Van Gogh in
The Weeskinderendijk still exists, but the windmills that were there in Vincent’s time have disappeared over the years.
Van Gogh in
In 1877, on his way home to Etten from The Hague, Vincent stopped in Dordrecht. He had seen a row of windmills from the train and wanted to draw them. He braved the rainy Weeskinderendijk and sketched the mill-dotted landscape around the dyke. In his own words,
“at least I’ve brought home a souvenir from my outing.” Read the complete letter
He later further developed the drawing into a watercolour in Etten. Windmills at Dordrecht is now kept in the collection of the Kröller-Müller Museum. The two mills at the right of the drawing are Vincent’s imaginary inventions; there were no mills in that spot at the time.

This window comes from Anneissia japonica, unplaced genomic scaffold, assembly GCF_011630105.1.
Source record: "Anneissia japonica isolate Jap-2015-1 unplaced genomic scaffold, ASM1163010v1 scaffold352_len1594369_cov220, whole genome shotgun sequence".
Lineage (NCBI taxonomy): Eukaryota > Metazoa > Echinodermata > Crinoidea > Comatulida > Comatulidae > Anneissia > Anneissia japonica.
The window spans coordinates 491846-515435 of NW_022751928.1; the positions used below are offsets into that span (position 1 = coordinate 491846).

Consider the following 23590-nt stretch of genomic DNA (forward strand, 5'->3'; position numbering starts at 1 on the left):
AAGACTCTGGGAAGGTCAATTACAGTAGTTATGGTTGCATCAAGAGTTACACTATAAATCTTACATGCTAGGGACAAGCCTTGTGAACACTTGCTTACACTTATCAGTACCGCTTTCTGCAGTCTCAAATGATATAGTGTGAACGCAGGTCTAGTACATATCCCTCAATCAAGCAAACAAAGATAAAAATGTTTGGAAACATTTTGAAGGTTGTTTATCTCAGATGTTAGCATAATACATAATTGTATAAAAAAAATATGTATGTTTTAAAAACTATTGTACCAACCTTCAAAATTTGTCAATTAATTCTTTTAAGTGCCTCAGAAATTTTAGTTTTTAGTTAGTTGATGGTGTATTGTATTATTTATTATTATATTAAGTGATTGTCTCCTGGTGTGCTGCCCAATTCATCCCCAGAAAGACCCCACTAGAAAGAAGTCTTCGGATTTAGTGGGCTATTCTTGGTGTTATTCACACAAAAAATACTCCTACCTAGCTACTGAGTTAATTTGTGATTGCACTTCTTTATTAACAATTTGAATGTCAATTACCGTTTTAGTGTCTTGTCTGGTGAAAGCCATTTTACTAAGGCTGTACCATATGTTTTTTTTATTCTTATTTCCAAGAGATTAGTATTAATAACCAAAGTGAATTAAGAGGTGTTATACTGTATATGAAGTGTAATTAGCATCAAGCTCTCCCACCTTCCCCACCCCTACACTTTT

When Vincent moved to Dordrecht in 1877 he remembered the Weeskinderendijk and walked along the dyke from time to time. In February of 1881, he wrote to his brother Theo:
“but last Sunday when I was walking alone on that dyke, I thought how good that Dutch soil was, and I felt something akin to ‘today it is in mine heart to make a covenant with my God.” Read the complete letter
Walking along the dyke, he would recall how he had walked with his brother and father in Zundert.
Herinneringen van C. Görlitz